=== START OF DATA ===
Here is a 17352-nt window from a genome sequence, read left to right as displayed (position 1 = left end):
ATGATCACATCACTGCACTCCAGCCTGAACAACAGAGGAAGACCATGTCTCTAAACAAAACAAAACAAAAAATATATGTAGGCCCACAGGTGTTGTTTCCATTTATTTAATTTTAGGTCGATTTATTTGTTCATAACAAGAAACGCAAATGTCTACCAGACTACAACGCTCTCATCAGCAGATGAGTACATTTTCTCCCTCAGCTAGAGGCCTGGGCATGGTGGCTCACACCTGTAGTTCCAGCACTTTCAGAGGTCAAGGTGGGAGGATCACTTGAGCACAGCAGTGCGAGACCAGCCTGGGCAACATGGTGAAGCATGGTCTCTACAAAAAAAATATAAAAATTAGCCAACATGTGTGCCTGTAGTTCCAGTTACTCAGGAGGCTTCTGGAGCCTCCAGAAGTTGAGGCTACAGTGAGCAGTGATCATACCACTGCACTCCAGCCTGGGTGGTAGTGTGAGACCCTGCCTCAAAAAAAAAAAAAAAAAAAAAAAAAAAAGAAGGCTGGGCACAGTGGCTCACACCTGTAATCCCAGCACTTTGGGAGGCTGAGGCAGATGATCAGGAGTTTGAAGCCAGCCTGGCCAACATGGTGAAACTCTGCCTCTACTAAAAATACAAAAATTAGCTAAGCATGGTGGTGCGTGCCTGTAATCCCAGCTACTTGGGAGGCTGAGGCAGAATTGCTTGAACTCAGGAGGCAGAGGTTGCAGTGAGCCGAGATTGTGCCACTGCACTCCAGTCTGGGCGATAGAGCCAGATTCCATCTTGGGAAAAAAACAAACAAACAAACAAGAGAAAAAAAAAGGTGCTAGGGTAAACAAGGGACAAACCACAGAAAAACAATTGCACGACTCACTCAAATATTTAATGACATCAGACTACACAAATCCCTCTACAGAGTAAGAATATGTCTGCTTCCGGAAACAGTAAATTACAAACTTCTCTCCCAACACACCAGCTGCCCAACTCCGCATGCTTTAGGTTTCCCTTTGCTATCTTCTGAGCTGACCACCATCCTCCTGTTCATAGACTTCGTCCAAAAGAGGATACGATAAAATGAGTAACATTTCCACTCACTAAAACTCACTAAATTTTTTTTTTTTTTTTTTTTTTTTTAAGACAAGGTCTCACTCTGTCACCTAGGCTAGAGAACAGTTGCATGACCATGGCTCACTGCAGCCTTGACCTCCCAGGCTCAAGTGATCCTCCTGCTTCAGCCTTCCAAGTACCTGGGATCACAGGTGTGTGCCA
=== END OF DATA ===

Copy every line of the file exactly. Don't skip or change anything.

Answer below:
Here is a 17352-nt window from a genome sequence, read left to right as displayed (position 1 = left end):
ATGATCACATCACTGCACTCCAGCCTGAACAACAGAGGAAGACCATGTCTCTAAACAAAACAAAACAAAAAATATATGTAGGCCCACAGGTGTTGTTTCCATTTATTTAATTTTAGGTCGATTTATTTGTTCATAACAAGAAACGCAAATGTCTACCAGACTACAACGCTCTCATCAGCAGATGAGTACATTTTCTCCCTCAGCTAGAGGCCTGGGCATGGTGGCTCACACCTGTAGTTCCAGCACTTTCAGAGGTCAAGGTGGGAGGATCACTTGAGCACAGCAGTGCGAGACCAGCCTGGGCAACATGGTGAAGCATGGTCTCTACAAAAAAAATATAAAAATTAGCCAACATGTGTGCCTGTAGTTCCAGTTACTCAGGAGGCTTCTGGAGCCTCCAGAAGTTGAGGCTACAGTGAGCAGTGATCATACCACTGCACTCCAGCCTGGGTGGTAGTGTGAGACCCTGCCTCAAAAAAAAAAAAAAAAAAAAAAAAAAAAGAAGGCTGGGCACAGTGGCTCACACCTGTAATCCCAGCACTTTGGGAGGCTGAGGCAGATGATCAGGAGTTTGAAGCCAGCCTGGCCAACATGGTGAAACTCTGCCTCTACTAAAAATACAAAAATTAGCTAAGCATGGTGGTGCGTGCCTGTAATCCCAGCTACTTGGGAGGCTGAGGCAGAATTGCTTGAACTCAGGAGGCAGAGGTTGCAGTGAGCCGAGATTGTGCCACTGCACTCCAGTCTGGGCGATAGAGCCAGATTCCATCTTGGGAAAAAAACAAACAAACAAACAAGAGAAAAAAAAAGGTGCTAGGGTAAACAAGGGACAAACCACAGAAAAACAATTGCACGACTCACTCAAATATTTAATGACATCAGACTACACAAATCCCTCTACAGAGTAAGAATATGTCTGCTTCCGGAAACAGTAAATTACAAACTTCTCTCCCAACACACCAGCTGCCCAACTCCGCATGCTTTAGGTTTCCCTTTGCTATCTTCTGAGCTGACCACCATCCTCCTGTTCATAGACTTCGTCCAAAAGAGGATACGATAAAATGAGTAACATTTCCACTCACTAAAACTCACTAAATTTTTTTTTTTTTTTTTTTTTTTTTAAGACAAGGTCTCACTCTGTCACCTAGGCTAGAGAACAGTTGCATGACCATGGCTCACTGCAGCCTTGACCTCCCAGGCTCAAGTGATCCTCCTGCTTCAGCCTTCCAAGTACCTGGGATCACAGGTGTGTGCCA